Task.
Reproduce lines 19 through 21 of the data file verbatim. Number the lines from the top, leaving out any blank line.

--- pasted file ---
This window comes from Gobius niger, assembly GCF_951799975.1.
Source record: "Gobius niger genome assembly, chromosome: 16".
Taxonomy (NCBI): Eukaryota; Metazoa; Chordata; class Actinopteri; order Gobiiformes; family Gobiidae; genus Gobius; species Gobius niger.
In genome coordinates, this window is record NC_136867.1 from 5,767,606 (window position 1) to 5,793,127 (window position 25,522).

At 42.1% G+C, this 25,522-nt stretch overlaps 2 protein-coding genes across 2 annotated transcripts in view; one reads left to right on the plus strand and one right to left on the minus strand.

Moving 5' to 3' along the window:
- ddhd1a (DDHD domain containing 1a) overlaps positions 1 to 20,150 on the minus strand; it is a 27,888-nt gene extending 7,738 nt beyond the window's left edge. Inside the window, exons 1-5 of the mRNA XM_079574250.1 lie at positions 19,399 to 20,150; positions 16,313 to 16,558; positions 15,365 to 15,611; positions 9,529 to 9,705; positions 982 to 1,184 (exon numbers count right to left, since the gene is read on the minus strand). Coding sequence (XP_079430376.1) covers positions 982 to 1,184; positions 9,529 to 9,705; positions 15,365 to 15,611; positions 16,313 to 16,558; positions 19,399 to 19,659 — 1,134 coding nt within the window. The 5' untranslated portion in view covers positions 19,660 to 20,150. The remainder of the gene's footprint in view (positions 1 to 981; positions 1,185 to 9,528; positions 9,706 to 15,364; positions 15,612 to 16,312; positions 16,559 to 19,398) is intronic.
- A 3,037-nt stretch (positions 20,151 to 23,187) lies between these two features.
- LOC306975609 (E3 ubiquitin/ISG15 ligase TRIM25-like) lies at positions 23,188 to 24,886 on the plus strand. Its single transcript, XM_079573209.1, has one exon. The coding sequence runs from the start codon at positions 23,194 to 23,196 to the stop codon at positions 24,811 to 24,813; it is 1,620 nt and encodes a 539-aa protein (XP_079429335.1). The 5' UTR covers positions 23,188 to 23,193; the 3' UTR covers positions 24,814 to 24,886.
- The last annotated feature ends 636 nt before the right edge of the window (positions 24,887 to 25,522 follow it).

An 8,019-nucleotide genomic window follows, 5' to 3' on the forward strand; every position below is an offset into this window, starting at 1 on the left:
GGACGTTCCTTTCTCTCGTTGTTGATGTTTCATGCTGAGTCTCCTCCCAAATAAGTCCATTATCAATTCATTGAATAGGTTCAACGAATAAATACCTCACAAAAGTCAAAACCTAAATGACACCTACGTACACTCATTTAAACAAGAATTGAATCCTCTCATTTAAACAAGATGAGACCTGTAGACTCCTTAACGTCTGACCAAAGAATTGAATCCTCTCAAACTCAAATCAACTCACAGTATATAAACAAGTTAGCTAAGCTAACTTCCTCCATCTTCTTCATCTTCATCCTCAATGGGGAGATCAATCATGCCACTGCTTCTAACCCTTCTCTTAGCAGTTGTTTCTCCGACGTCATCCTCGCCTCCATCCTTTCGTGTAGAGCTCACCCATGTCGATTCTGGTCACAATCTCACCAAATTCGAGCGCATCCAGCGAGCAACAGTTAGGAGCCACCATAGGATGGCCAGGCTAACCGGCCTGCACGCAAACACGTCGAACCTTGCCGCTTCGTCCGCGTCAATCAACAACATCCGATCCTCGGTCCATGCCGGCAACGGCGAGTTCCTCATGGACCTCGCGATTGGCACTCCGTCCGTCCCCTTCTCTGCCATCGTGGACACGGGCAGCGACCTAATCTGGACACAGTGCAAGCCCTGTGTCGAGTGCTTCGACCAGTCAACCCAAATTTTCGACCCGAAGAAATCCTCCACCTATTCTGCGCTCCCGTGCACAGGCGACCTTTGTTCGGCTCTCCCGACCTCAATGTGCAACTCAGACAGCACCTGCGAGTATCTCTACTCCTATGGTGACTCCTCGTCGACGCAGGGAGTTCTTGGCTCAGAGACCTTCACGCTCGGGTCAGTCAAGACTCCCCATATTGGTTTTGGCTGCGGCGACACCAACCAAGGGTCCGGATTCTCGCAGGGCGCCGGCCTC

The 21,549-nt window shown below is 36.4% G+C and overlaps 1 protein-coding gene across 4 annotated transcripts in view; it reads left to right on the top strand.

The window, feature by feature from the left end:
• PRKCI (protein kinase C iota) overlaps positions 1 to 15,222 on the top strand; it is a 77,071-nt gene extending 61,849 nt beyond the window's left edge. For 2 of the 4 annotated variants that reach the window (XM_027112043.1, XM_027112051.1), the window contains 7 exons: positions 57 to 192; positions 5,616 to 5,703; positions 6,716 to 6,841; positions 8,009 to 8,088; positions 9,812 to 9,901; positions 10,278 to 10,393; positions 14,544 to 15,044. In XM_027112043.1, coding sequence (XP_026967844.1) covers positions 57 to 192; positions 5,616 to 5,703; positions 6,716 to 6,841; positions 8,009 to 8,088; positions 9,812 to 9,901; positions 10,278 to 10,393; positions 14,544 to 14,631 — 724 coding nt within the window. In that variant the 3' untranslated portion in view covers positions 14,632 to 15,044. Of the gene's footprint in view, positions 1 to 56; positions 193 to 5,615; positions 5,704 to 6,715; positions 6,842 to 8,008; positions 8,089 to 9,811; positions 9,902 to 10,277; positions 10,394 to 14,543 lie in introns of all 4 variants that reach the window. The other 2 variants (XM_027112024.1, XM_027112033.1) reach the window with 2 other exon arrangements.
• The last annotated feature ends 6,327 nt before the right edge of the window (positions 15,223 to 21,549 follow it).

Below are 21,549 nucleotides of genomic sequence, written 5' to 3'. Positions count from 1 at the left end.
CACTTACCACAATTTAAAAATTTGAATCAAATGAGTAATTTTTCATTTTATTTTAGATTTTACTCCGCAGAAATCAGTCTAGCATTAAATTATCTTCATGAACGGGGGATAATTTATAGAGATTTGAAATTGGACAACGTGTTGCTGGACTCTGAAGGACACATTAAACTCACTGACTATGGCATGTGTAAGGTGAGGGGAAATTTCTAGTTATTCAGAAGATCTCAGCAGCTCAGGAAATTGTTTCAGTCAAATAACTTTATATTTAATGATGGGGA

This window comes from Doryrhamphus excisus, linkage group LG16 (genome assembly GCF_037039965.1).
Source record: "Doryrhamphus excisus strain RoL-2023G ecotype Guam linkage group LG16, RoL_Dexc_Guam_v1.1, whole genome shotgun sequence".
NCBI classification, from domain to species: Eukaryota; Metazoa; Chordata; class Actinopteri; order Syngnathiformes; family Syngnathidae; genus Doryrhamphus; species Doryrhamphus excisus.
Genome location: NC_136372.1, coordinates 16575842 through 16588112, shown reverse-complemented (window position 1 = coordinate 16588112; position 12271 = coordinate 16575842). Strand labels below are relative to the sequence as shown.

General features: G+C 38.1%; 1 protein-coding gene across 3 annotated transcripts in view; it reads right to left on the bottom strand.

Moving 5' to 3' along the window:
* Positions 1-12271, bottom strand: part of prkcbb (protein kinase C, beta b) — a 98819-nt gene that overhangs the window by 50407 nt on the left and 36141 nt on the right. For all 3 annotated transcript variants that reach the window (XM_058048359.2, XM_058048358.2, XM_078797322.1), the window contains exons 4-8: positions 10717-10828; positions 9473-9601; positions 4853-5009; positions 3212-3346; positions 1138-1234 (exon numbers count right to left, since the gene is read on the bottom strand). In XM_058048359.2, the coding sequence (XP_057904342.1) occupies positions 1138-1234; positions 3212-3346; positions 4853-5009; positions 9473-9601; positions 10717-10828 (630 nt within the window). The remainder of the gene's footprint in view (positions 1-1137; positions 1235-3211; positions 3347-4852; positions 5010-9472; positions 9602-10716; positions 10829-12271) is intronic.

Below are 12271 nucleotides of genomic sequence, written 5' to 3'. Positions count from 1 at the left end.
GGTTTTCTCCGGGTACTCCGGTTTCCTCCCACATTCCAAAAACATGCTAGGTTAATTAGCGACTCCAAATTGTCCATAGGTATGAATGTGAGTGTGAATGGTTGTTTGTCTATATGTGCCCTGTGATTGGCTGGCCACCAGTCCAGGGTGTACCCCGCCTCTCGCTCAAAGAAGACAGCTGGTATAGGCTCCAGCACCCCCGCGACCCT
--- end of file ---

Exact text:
This window comes from Doryrhamphus excisus, linkage group LG16 (genome assembly GCF_037039965.1).
Source record: "Doryrhamphus excisus strain RoL-2023G ecotype Guam linkage group LG16, RoL_Dexc_Guam_v1.1, whole genome shotgun sequence".
NCBI classification, from domain to species: Eukaryota; Metazoa; Chordata; class Actinopteri; order Syngnathiformes; family Syngnathidae; genus Doryrhamphus; species Doryrhamphus excisus.